NEBLETT v. NEBLETT.
Plaintiff obtained from defendant an interlocutory decree of divorce January 28, 1928, in which it was provided that defendant should have custody of the minor son of the parties under certain conditions and that plaintiff should pay to defendant the sum of $50 per month for the support of the child. On June 18, 1934, plaintiff filed an affidavit for an order to show cause in which he sought to modify the order providing for the child's custody. Defendant thereupon filed affidavits and had issued orders to show cause by which she sought to increase the support allowance to $400 per month and to compel plaintiff to pay counsel fees in the sum of $5,000. At the hearing both parties were denied the relief sought, except that certain changes were made in the order concerning the custody of the child, and defendant was awarded counsel fees in the sum of $1,500. Plaintiff appeals from the order for counsel fees.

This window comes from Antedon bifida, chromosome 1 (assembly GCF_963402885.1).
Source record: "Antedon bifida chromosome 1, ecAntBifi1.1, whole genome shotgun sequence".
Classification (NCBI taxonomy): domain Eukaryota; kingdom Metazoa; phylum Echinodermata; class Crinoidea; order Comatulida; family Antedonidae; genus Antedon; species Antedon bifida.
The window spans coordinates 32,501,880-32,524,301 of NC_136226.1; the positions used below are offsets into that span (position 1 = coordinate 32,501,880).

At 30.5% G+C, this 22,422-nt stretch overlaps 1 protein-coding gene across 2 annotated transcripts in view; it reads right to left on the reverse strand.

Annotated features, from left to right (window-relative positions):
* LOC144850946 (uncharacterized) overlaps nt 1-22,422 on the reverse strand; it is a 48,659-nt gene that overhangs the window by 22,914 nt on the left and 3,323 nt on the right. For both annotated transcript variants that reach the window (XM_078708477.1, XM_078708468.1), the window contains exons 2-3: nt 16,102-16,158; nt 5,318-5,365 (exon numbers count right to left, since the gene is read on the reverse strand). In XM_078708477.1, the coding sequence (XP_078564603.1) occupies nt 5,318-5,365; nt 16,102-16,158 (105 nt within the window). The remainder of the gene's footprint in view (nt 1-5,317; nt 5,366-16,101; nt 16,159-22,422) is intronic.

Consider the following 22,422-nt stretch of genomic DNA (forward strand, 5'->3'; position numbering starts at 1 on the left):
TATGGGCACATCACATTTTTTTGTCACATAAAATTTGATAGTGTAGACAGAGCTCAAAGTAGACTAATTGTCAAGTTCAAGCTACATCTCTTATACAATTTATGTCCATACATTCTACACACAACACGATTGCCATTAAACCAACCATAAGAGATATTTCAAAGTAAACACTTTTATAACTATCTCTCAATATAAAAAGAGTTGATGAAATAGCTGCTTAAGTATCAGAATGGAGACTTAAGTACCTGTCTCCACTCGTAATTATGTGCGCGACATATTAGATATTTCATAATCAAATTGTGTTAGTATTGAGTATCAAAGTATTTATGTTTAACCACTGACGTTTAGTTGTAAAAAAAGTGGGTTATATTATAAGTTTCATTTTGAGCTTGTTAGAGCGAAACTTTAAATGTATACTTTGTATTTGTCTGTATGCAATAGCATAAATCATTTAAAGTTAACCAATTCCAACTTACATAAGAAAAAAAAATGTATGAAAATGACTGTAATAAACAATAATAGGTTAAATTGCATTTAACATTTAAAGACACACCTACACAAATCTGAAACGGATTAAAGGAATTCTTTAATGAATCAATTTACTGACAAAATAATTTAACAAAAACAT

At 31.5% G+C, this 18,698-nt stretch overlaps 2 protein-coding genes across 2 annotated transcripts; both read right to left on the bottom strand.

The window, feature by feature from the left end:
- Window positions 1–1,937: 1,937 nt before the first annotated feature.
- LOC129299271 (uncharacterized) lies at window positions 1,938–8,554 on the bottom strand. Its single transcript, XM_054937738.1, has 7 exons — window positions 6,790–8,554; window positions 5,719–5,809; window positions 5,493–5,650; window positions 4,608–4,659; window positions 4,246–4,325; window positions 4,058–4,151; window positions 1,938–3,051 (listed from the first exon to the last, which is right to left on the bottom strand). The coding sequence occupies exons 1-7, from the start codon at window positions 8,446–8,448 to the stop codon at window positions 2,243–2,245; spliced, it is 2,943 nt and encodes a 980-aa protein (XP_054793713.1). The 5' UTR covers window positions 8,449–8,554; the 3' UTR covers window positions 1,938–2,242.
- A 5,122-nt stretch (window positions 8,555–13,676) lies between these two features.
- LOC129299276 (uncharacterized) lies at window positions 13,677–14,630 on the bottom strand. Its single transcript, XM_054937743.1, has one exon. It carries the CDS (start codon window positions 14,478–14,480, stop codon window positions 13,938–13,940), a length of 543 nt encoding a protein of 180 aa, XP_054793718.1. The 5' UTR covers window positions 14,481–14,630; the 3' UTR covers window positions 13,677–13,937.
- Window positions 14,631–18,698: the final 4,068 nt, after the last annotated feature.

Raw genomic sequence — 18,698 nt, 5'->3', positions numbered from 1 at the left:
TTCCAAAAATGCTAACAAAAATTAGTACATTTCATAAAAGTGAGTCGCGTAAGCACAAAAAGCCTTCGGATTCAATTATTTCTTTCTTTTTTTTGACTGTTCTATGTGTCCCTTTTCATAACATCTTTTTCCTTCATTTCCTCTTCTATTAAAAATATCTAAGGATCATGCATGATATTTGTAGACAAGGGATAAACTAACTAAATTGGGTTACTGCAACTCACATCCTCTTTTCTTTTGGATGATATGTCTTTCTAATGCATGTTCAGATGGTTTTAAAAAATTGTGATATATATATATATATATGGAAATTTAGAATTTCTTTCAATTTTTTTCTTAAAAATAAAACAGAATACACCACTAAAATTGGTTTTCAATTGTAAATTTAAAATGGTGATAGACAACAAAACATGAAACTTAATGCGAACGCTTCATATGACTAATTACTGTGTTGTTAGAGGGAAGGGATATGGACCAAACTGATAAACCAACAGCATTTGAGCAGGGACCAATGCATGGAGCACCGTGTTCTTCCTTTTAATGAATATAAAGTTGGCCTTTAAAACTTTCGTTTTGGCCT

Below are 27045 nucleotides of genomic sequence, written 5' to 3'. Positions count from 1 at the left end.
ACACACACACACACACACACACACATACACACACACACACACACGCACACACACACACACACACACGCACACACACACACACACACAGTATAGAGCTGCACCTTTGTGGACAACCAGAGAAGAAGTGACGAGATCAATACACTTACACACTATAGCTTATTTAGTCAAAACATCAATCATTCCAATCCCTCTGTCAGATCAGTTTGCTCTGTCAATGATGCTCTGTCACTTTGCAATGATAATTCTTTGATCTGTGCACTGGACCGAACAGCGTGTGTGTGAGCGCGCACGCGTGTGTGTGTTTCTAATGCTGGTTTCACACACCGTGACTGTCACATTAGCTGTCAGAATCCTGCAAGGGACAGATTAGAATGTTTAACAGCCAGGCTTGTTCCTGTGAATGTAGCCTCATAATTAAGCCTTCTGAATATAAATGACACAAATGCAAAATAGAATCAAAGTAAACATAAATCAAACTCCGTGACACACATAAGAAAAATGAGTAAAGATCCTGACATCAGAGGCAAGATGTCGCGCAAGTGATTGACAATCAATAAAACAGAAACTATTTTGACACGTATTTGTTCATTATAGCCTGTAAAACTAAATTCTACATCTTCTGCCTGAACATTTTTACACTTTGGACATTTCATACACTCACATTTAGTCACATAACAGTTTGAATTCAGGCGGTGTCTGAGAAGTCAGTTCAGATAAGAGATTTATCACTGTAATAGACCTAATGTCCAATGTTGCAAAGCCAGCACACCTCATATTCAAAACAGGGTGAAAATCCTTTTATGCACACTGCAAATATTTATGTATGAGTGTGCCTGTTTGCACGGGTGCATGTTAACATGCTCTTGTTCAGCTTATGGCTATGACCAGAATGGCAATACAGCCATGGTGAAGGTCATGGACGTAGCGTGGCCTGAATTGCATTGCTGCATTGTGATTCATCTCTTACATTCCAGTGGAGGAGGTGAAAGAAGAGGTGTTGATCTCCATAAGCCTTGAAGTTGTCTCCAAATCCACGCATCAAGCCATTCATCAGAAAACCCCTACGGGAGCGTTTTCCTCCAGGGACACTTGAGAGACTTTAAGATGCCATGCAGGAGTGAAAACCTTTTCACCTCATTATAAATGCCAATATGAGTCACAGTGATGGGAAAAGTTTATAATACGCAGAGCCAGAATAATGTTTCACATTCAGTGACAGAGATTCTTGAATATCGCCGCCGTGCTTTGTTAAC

Defendant's order cited plaintiff to show cause why he “should not pay to defendant's attorneys, Messrs. Joseph L. Lewinson and Donald Armstrong, the sum of $5,000.” Plaintiff now contends that, since he was not ordered to show cause why he should not pay counsel fees to defendant rather than to her attorneys, there is no basis in this proceeding upon which an order can be legally made requiring him to pay counsel fees to defendant. This contention cannot be sustained. The foundation for the order to show cause was the affidavit of defendant, in which she stated that she was “wholly without means to either employ an attorney or defray the costs to represent her and her said minor in said proceeding.” Section 580 of the Code of Civil Procedure provides: “The relief granted to the plaintiff, if there be no answer, cannot exceed that which he shall have demanded in his complaint; but in any other case, the court may grant him any relief consistent with the case made by the complaint and embraced within the issue.” In proceedings of this kind the affidavit may be considered as taking the place of the complaint referred to in this section. Plaintiff appeared and contested the matter. The relief granted was consistent with the allegations of the affidavit and with the evidence introduced, and was embraced within the issues. The affidavit being considered as taking the place of the complaint, the order to show cause may be considered as taking the place of the prayer for relief. A prayer for relief cannot be the subject of demurrer. Bailey v. Dale, 71 Cal. 34, 11 P. 804. If the prayer asks for relief which cannot be granted, the court may nevertheless grant other and appropriate relief. Miller v. Superior Court, 59 Cal.App. 334, 210 P. 832. Jurisdiction is determined by the allegations of the complaint, in this case the affidavit, and not by the prayer. Greenwood v. Greenwood, 112 Cal.App. 691, 297 P. 589. Moreover, plaintiff did not raise the question of the jurisdiction of the court to order counsel fees paid to defendant, but appeared at the hearing and contested the application upon several other grounds. In addressing the court counsel for plaintiff stated: “First, that the proposition with regard to the payment of attorneys' fees in connection with this matter or any other matter is covered by the contractual relationship between the parties; and, second, that they are seeking to assert attorneys' fees for services that have been rendered, not services to be rendered in the future.” Manifestly the hearing was conducted upon the assumption that the issue involved was the right of defendant, rather than her attorneys, to have counsel fees awarded. It was apparently so understood by plaintiff, for in his notice of appeal from the order (so designated) of August 6, hereinafter referred to, he appeals “from that part of an order of the superior court of Los Angeles county entered on the 6th day of August, 1934, ordering the plaintiff to pay to the defendant as attorneys' fees the sum of $1,500.” The issue of the awarding of counsel fees to defendant was undoubtedly tendered at the hearing by the parties, both of whom treated the issue as if properly presented. Under such circumstances an award made, if otherwise legally proper, should be upheld. Slaughter v. Goldberg, Bowen & Co., 26 Cal.App. 318, 147 P. 90; Russell v. Ramm, 200 Cal. 348, 254 P. 532.